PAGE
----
Thanks for letting me blow my trumpet!

Lisa

Tami said...

I agree about the baggage thing. I think there is a tendency in our community to see normal sexual experimentation between consenting adults as "nasty" and due to some of the history that AJ mentioned in her post--something "white folks" do.

Do you think that the white boyfriends that you mentioned were more adventurous because inhabitants of the mainstream can exnjoy and explore sexuality without centuries of stereotype in their heads?

The gerbil thing is an urban legend as far as I know. And, if it is happens, is a mark of bestiality not homosexuality.

Can you share more on what you mean about black women NOT being taught to view sex with connotations of purity? Because I would think just the opposite. I think we DEMAND absolute purity from black girls and women, lest they get labeled "fast" or a "ho."

AJ Plaid said...

Hi Lisa and Tami--

First of all, thanks for the major link and shout-out, Tami. Wow!!!!!

::headdesk about website showing Black women with genitals on fire::

Lisa, I have to co-sign with Tami re: the gerbil thing and white men. It *is* an urban legend--Snopes.com, the urban-legend debunking site attests to that. I love ya, but I think it's too easy to subscribe to racialized sexual stereotypes, even the sexually "free" white guy. I do think that, due to white-skin advantage, some men may feel unencumbered by, as Tami said, centuries of racial stereotypes so they can be "freaky," but could they also have felt experimental with you way because they viewed you as sexually "freaky," too, because they heard (and, thanks to BET and other media, have "seen") that Black women will do anything in bed? Also, they do have to deal with the stereotype that they're not so well-endowed, not quite as good in bed, etc. in comparison to (the stereotype of) Black men and Latinos. Perhaps what y'all did in bed came out of that pressure to "represent" in bed to you, as a Black women who could, in their minds, have had MoC lovers and could have something to compare them to? Just some thoughts, friend...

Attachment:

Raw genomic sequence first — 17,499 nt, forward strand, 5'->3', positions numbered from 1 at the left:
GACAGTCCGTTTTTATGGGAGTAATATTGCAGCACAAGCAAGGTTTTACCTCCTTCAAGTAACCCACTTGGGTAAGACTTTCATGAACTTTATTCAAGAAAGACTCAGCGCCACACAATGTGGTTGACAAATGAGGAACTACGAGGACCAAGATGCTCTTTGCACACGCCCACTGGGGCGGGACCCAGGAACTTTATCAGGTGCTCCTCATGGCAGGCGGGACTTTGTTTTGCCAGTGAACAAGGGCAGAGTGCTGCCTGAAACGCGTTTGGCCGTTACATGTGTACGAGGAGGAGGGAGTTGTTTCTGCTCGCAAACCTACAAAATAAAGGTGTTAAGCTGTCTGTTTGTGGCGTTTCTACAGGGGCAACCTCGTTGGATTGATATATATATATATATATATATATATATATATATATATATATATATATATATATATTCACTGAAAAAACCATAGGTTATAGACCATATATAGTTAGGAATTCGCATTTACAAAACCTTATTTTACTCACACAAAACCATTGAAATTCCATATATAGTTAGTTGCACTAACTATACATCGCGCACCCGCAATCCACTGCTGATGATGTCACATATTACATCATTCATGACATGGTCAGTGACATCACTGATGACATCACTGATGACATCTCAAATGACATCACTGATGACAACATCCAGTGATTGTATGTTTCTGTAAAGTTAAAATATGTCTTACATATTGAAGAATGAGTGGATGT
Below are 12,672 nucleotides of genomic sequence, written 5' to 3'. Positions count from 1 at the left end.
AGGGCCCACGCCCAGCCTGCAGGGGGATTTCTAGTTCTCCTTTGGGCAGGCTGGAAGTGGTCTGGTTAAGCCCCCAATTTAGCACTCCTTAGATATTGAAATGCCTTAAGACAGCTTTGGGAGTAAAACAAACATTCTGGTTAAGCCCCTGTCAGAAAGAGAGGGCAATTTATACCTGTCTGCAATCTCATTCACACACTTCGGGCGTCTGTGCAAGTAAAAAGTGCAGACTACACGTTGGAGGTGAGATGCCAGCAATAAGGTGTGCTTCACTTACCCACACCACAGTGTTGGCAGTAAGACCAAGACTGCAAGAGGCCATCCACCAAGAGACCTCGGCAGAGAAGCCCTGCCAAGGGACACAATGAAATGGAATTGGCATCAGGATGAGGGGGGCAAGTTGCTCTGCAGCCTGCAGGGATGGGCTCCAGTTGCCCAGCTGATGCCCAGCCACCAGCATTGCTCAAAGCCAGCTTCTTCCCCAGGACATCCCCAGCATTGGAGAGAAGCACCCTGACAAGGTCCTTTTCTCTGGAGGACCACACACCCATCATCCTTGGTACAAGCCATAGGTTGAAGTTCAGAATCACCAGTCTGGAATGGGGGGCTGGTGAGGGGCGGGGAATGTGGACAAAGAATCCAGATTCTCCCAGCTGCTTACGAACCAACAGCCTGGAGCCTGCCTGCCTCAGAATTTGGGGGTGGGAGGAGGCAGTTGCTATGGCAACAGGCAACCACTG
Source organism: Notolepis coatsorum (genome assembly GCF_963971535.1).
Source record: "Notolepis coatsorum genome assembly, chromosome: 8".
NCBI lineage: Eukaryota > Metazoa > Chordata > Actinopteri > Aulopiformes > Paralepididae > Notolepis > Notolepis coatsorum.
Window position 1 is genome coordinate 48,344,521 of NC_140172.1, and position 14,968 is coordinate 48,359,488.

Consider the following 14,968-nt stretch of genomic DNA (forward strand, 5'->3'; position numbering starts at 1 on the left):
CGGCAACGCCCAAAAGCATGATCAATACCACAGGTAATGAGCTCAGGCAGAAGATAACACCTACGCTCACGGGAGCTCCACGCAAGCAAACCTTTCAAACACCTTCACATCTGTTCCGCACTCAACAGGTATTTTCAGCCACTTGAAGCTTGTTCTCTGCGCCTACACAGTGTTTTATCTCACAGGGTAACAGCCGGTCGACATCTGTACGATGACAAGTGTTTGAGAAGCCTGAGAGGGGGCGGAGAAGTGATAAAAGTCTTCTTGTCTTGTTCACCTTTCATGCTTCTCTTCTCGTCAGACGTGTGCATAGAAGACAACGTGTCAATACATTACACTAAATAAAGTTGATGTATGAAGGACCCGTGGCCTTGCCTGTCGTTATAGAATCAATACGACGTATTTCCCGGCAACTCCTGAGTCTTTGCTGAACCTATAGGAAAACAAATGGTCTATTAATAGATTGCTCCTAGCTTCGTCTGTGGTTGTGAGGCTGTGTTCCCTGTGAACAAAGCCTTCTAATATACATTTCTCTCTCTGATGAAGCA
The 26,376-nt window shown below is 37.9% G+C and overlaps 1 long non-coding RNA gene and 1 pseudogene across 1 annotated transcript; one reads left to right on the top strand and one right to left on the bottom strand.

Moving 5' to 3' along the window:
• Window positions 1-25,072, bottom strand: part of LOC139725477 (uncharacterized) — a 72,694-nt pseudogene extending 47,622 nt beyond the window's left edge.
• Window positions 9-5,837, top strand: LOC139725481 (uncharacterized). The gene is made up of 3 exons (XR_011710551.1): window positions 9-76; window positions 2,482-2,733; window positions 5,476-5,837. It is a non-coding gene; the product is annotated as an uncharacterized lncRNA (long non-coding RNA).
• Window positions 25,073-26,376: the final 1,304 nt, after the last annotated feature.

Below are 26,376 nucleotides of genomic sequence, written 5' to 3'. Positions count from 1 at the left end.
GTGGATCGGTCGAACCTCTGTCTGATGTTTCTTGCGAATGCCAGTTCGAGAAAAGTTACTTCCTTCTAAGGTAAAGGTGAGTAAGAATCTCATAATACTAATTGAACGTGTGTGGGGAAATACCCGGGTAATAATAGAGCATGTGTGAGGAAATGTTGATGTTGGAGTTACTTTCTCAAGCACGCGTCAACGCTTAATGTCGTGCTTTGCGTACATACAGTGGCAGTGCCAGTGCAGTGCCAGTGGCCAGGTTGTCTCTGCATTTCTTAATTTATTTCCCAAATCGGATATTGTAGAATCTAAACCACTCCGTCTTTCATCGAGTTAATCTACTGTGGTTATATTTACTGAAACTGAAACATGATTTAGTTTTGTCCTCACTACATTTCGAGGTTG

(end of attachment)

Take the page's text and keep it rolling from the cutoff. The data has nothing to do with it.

I also have to co-sign with Tami re: Black women not being taught to view sex with connotations of purity from personal experience. For example, when I told my mom I consented to adult sex, she wouldn't speak to me for several days because, in her mind, I didn't acquiesce to her demand to "stay pure" until I was at least engaged. To her way of thinking, that's not how she raised me.

blackwomenblowthetrumpet.blogspot.com said...

Hello there,

What I mean about the issue of black women and their conditioning about sex and purity is this…

Sex is not being thought of as an expression of our humanity that is pure.... sex is being taught to black girls as something that is "naughty".

There is no correlation between being sexual and being pure.

Being sexual has connotations of being impure.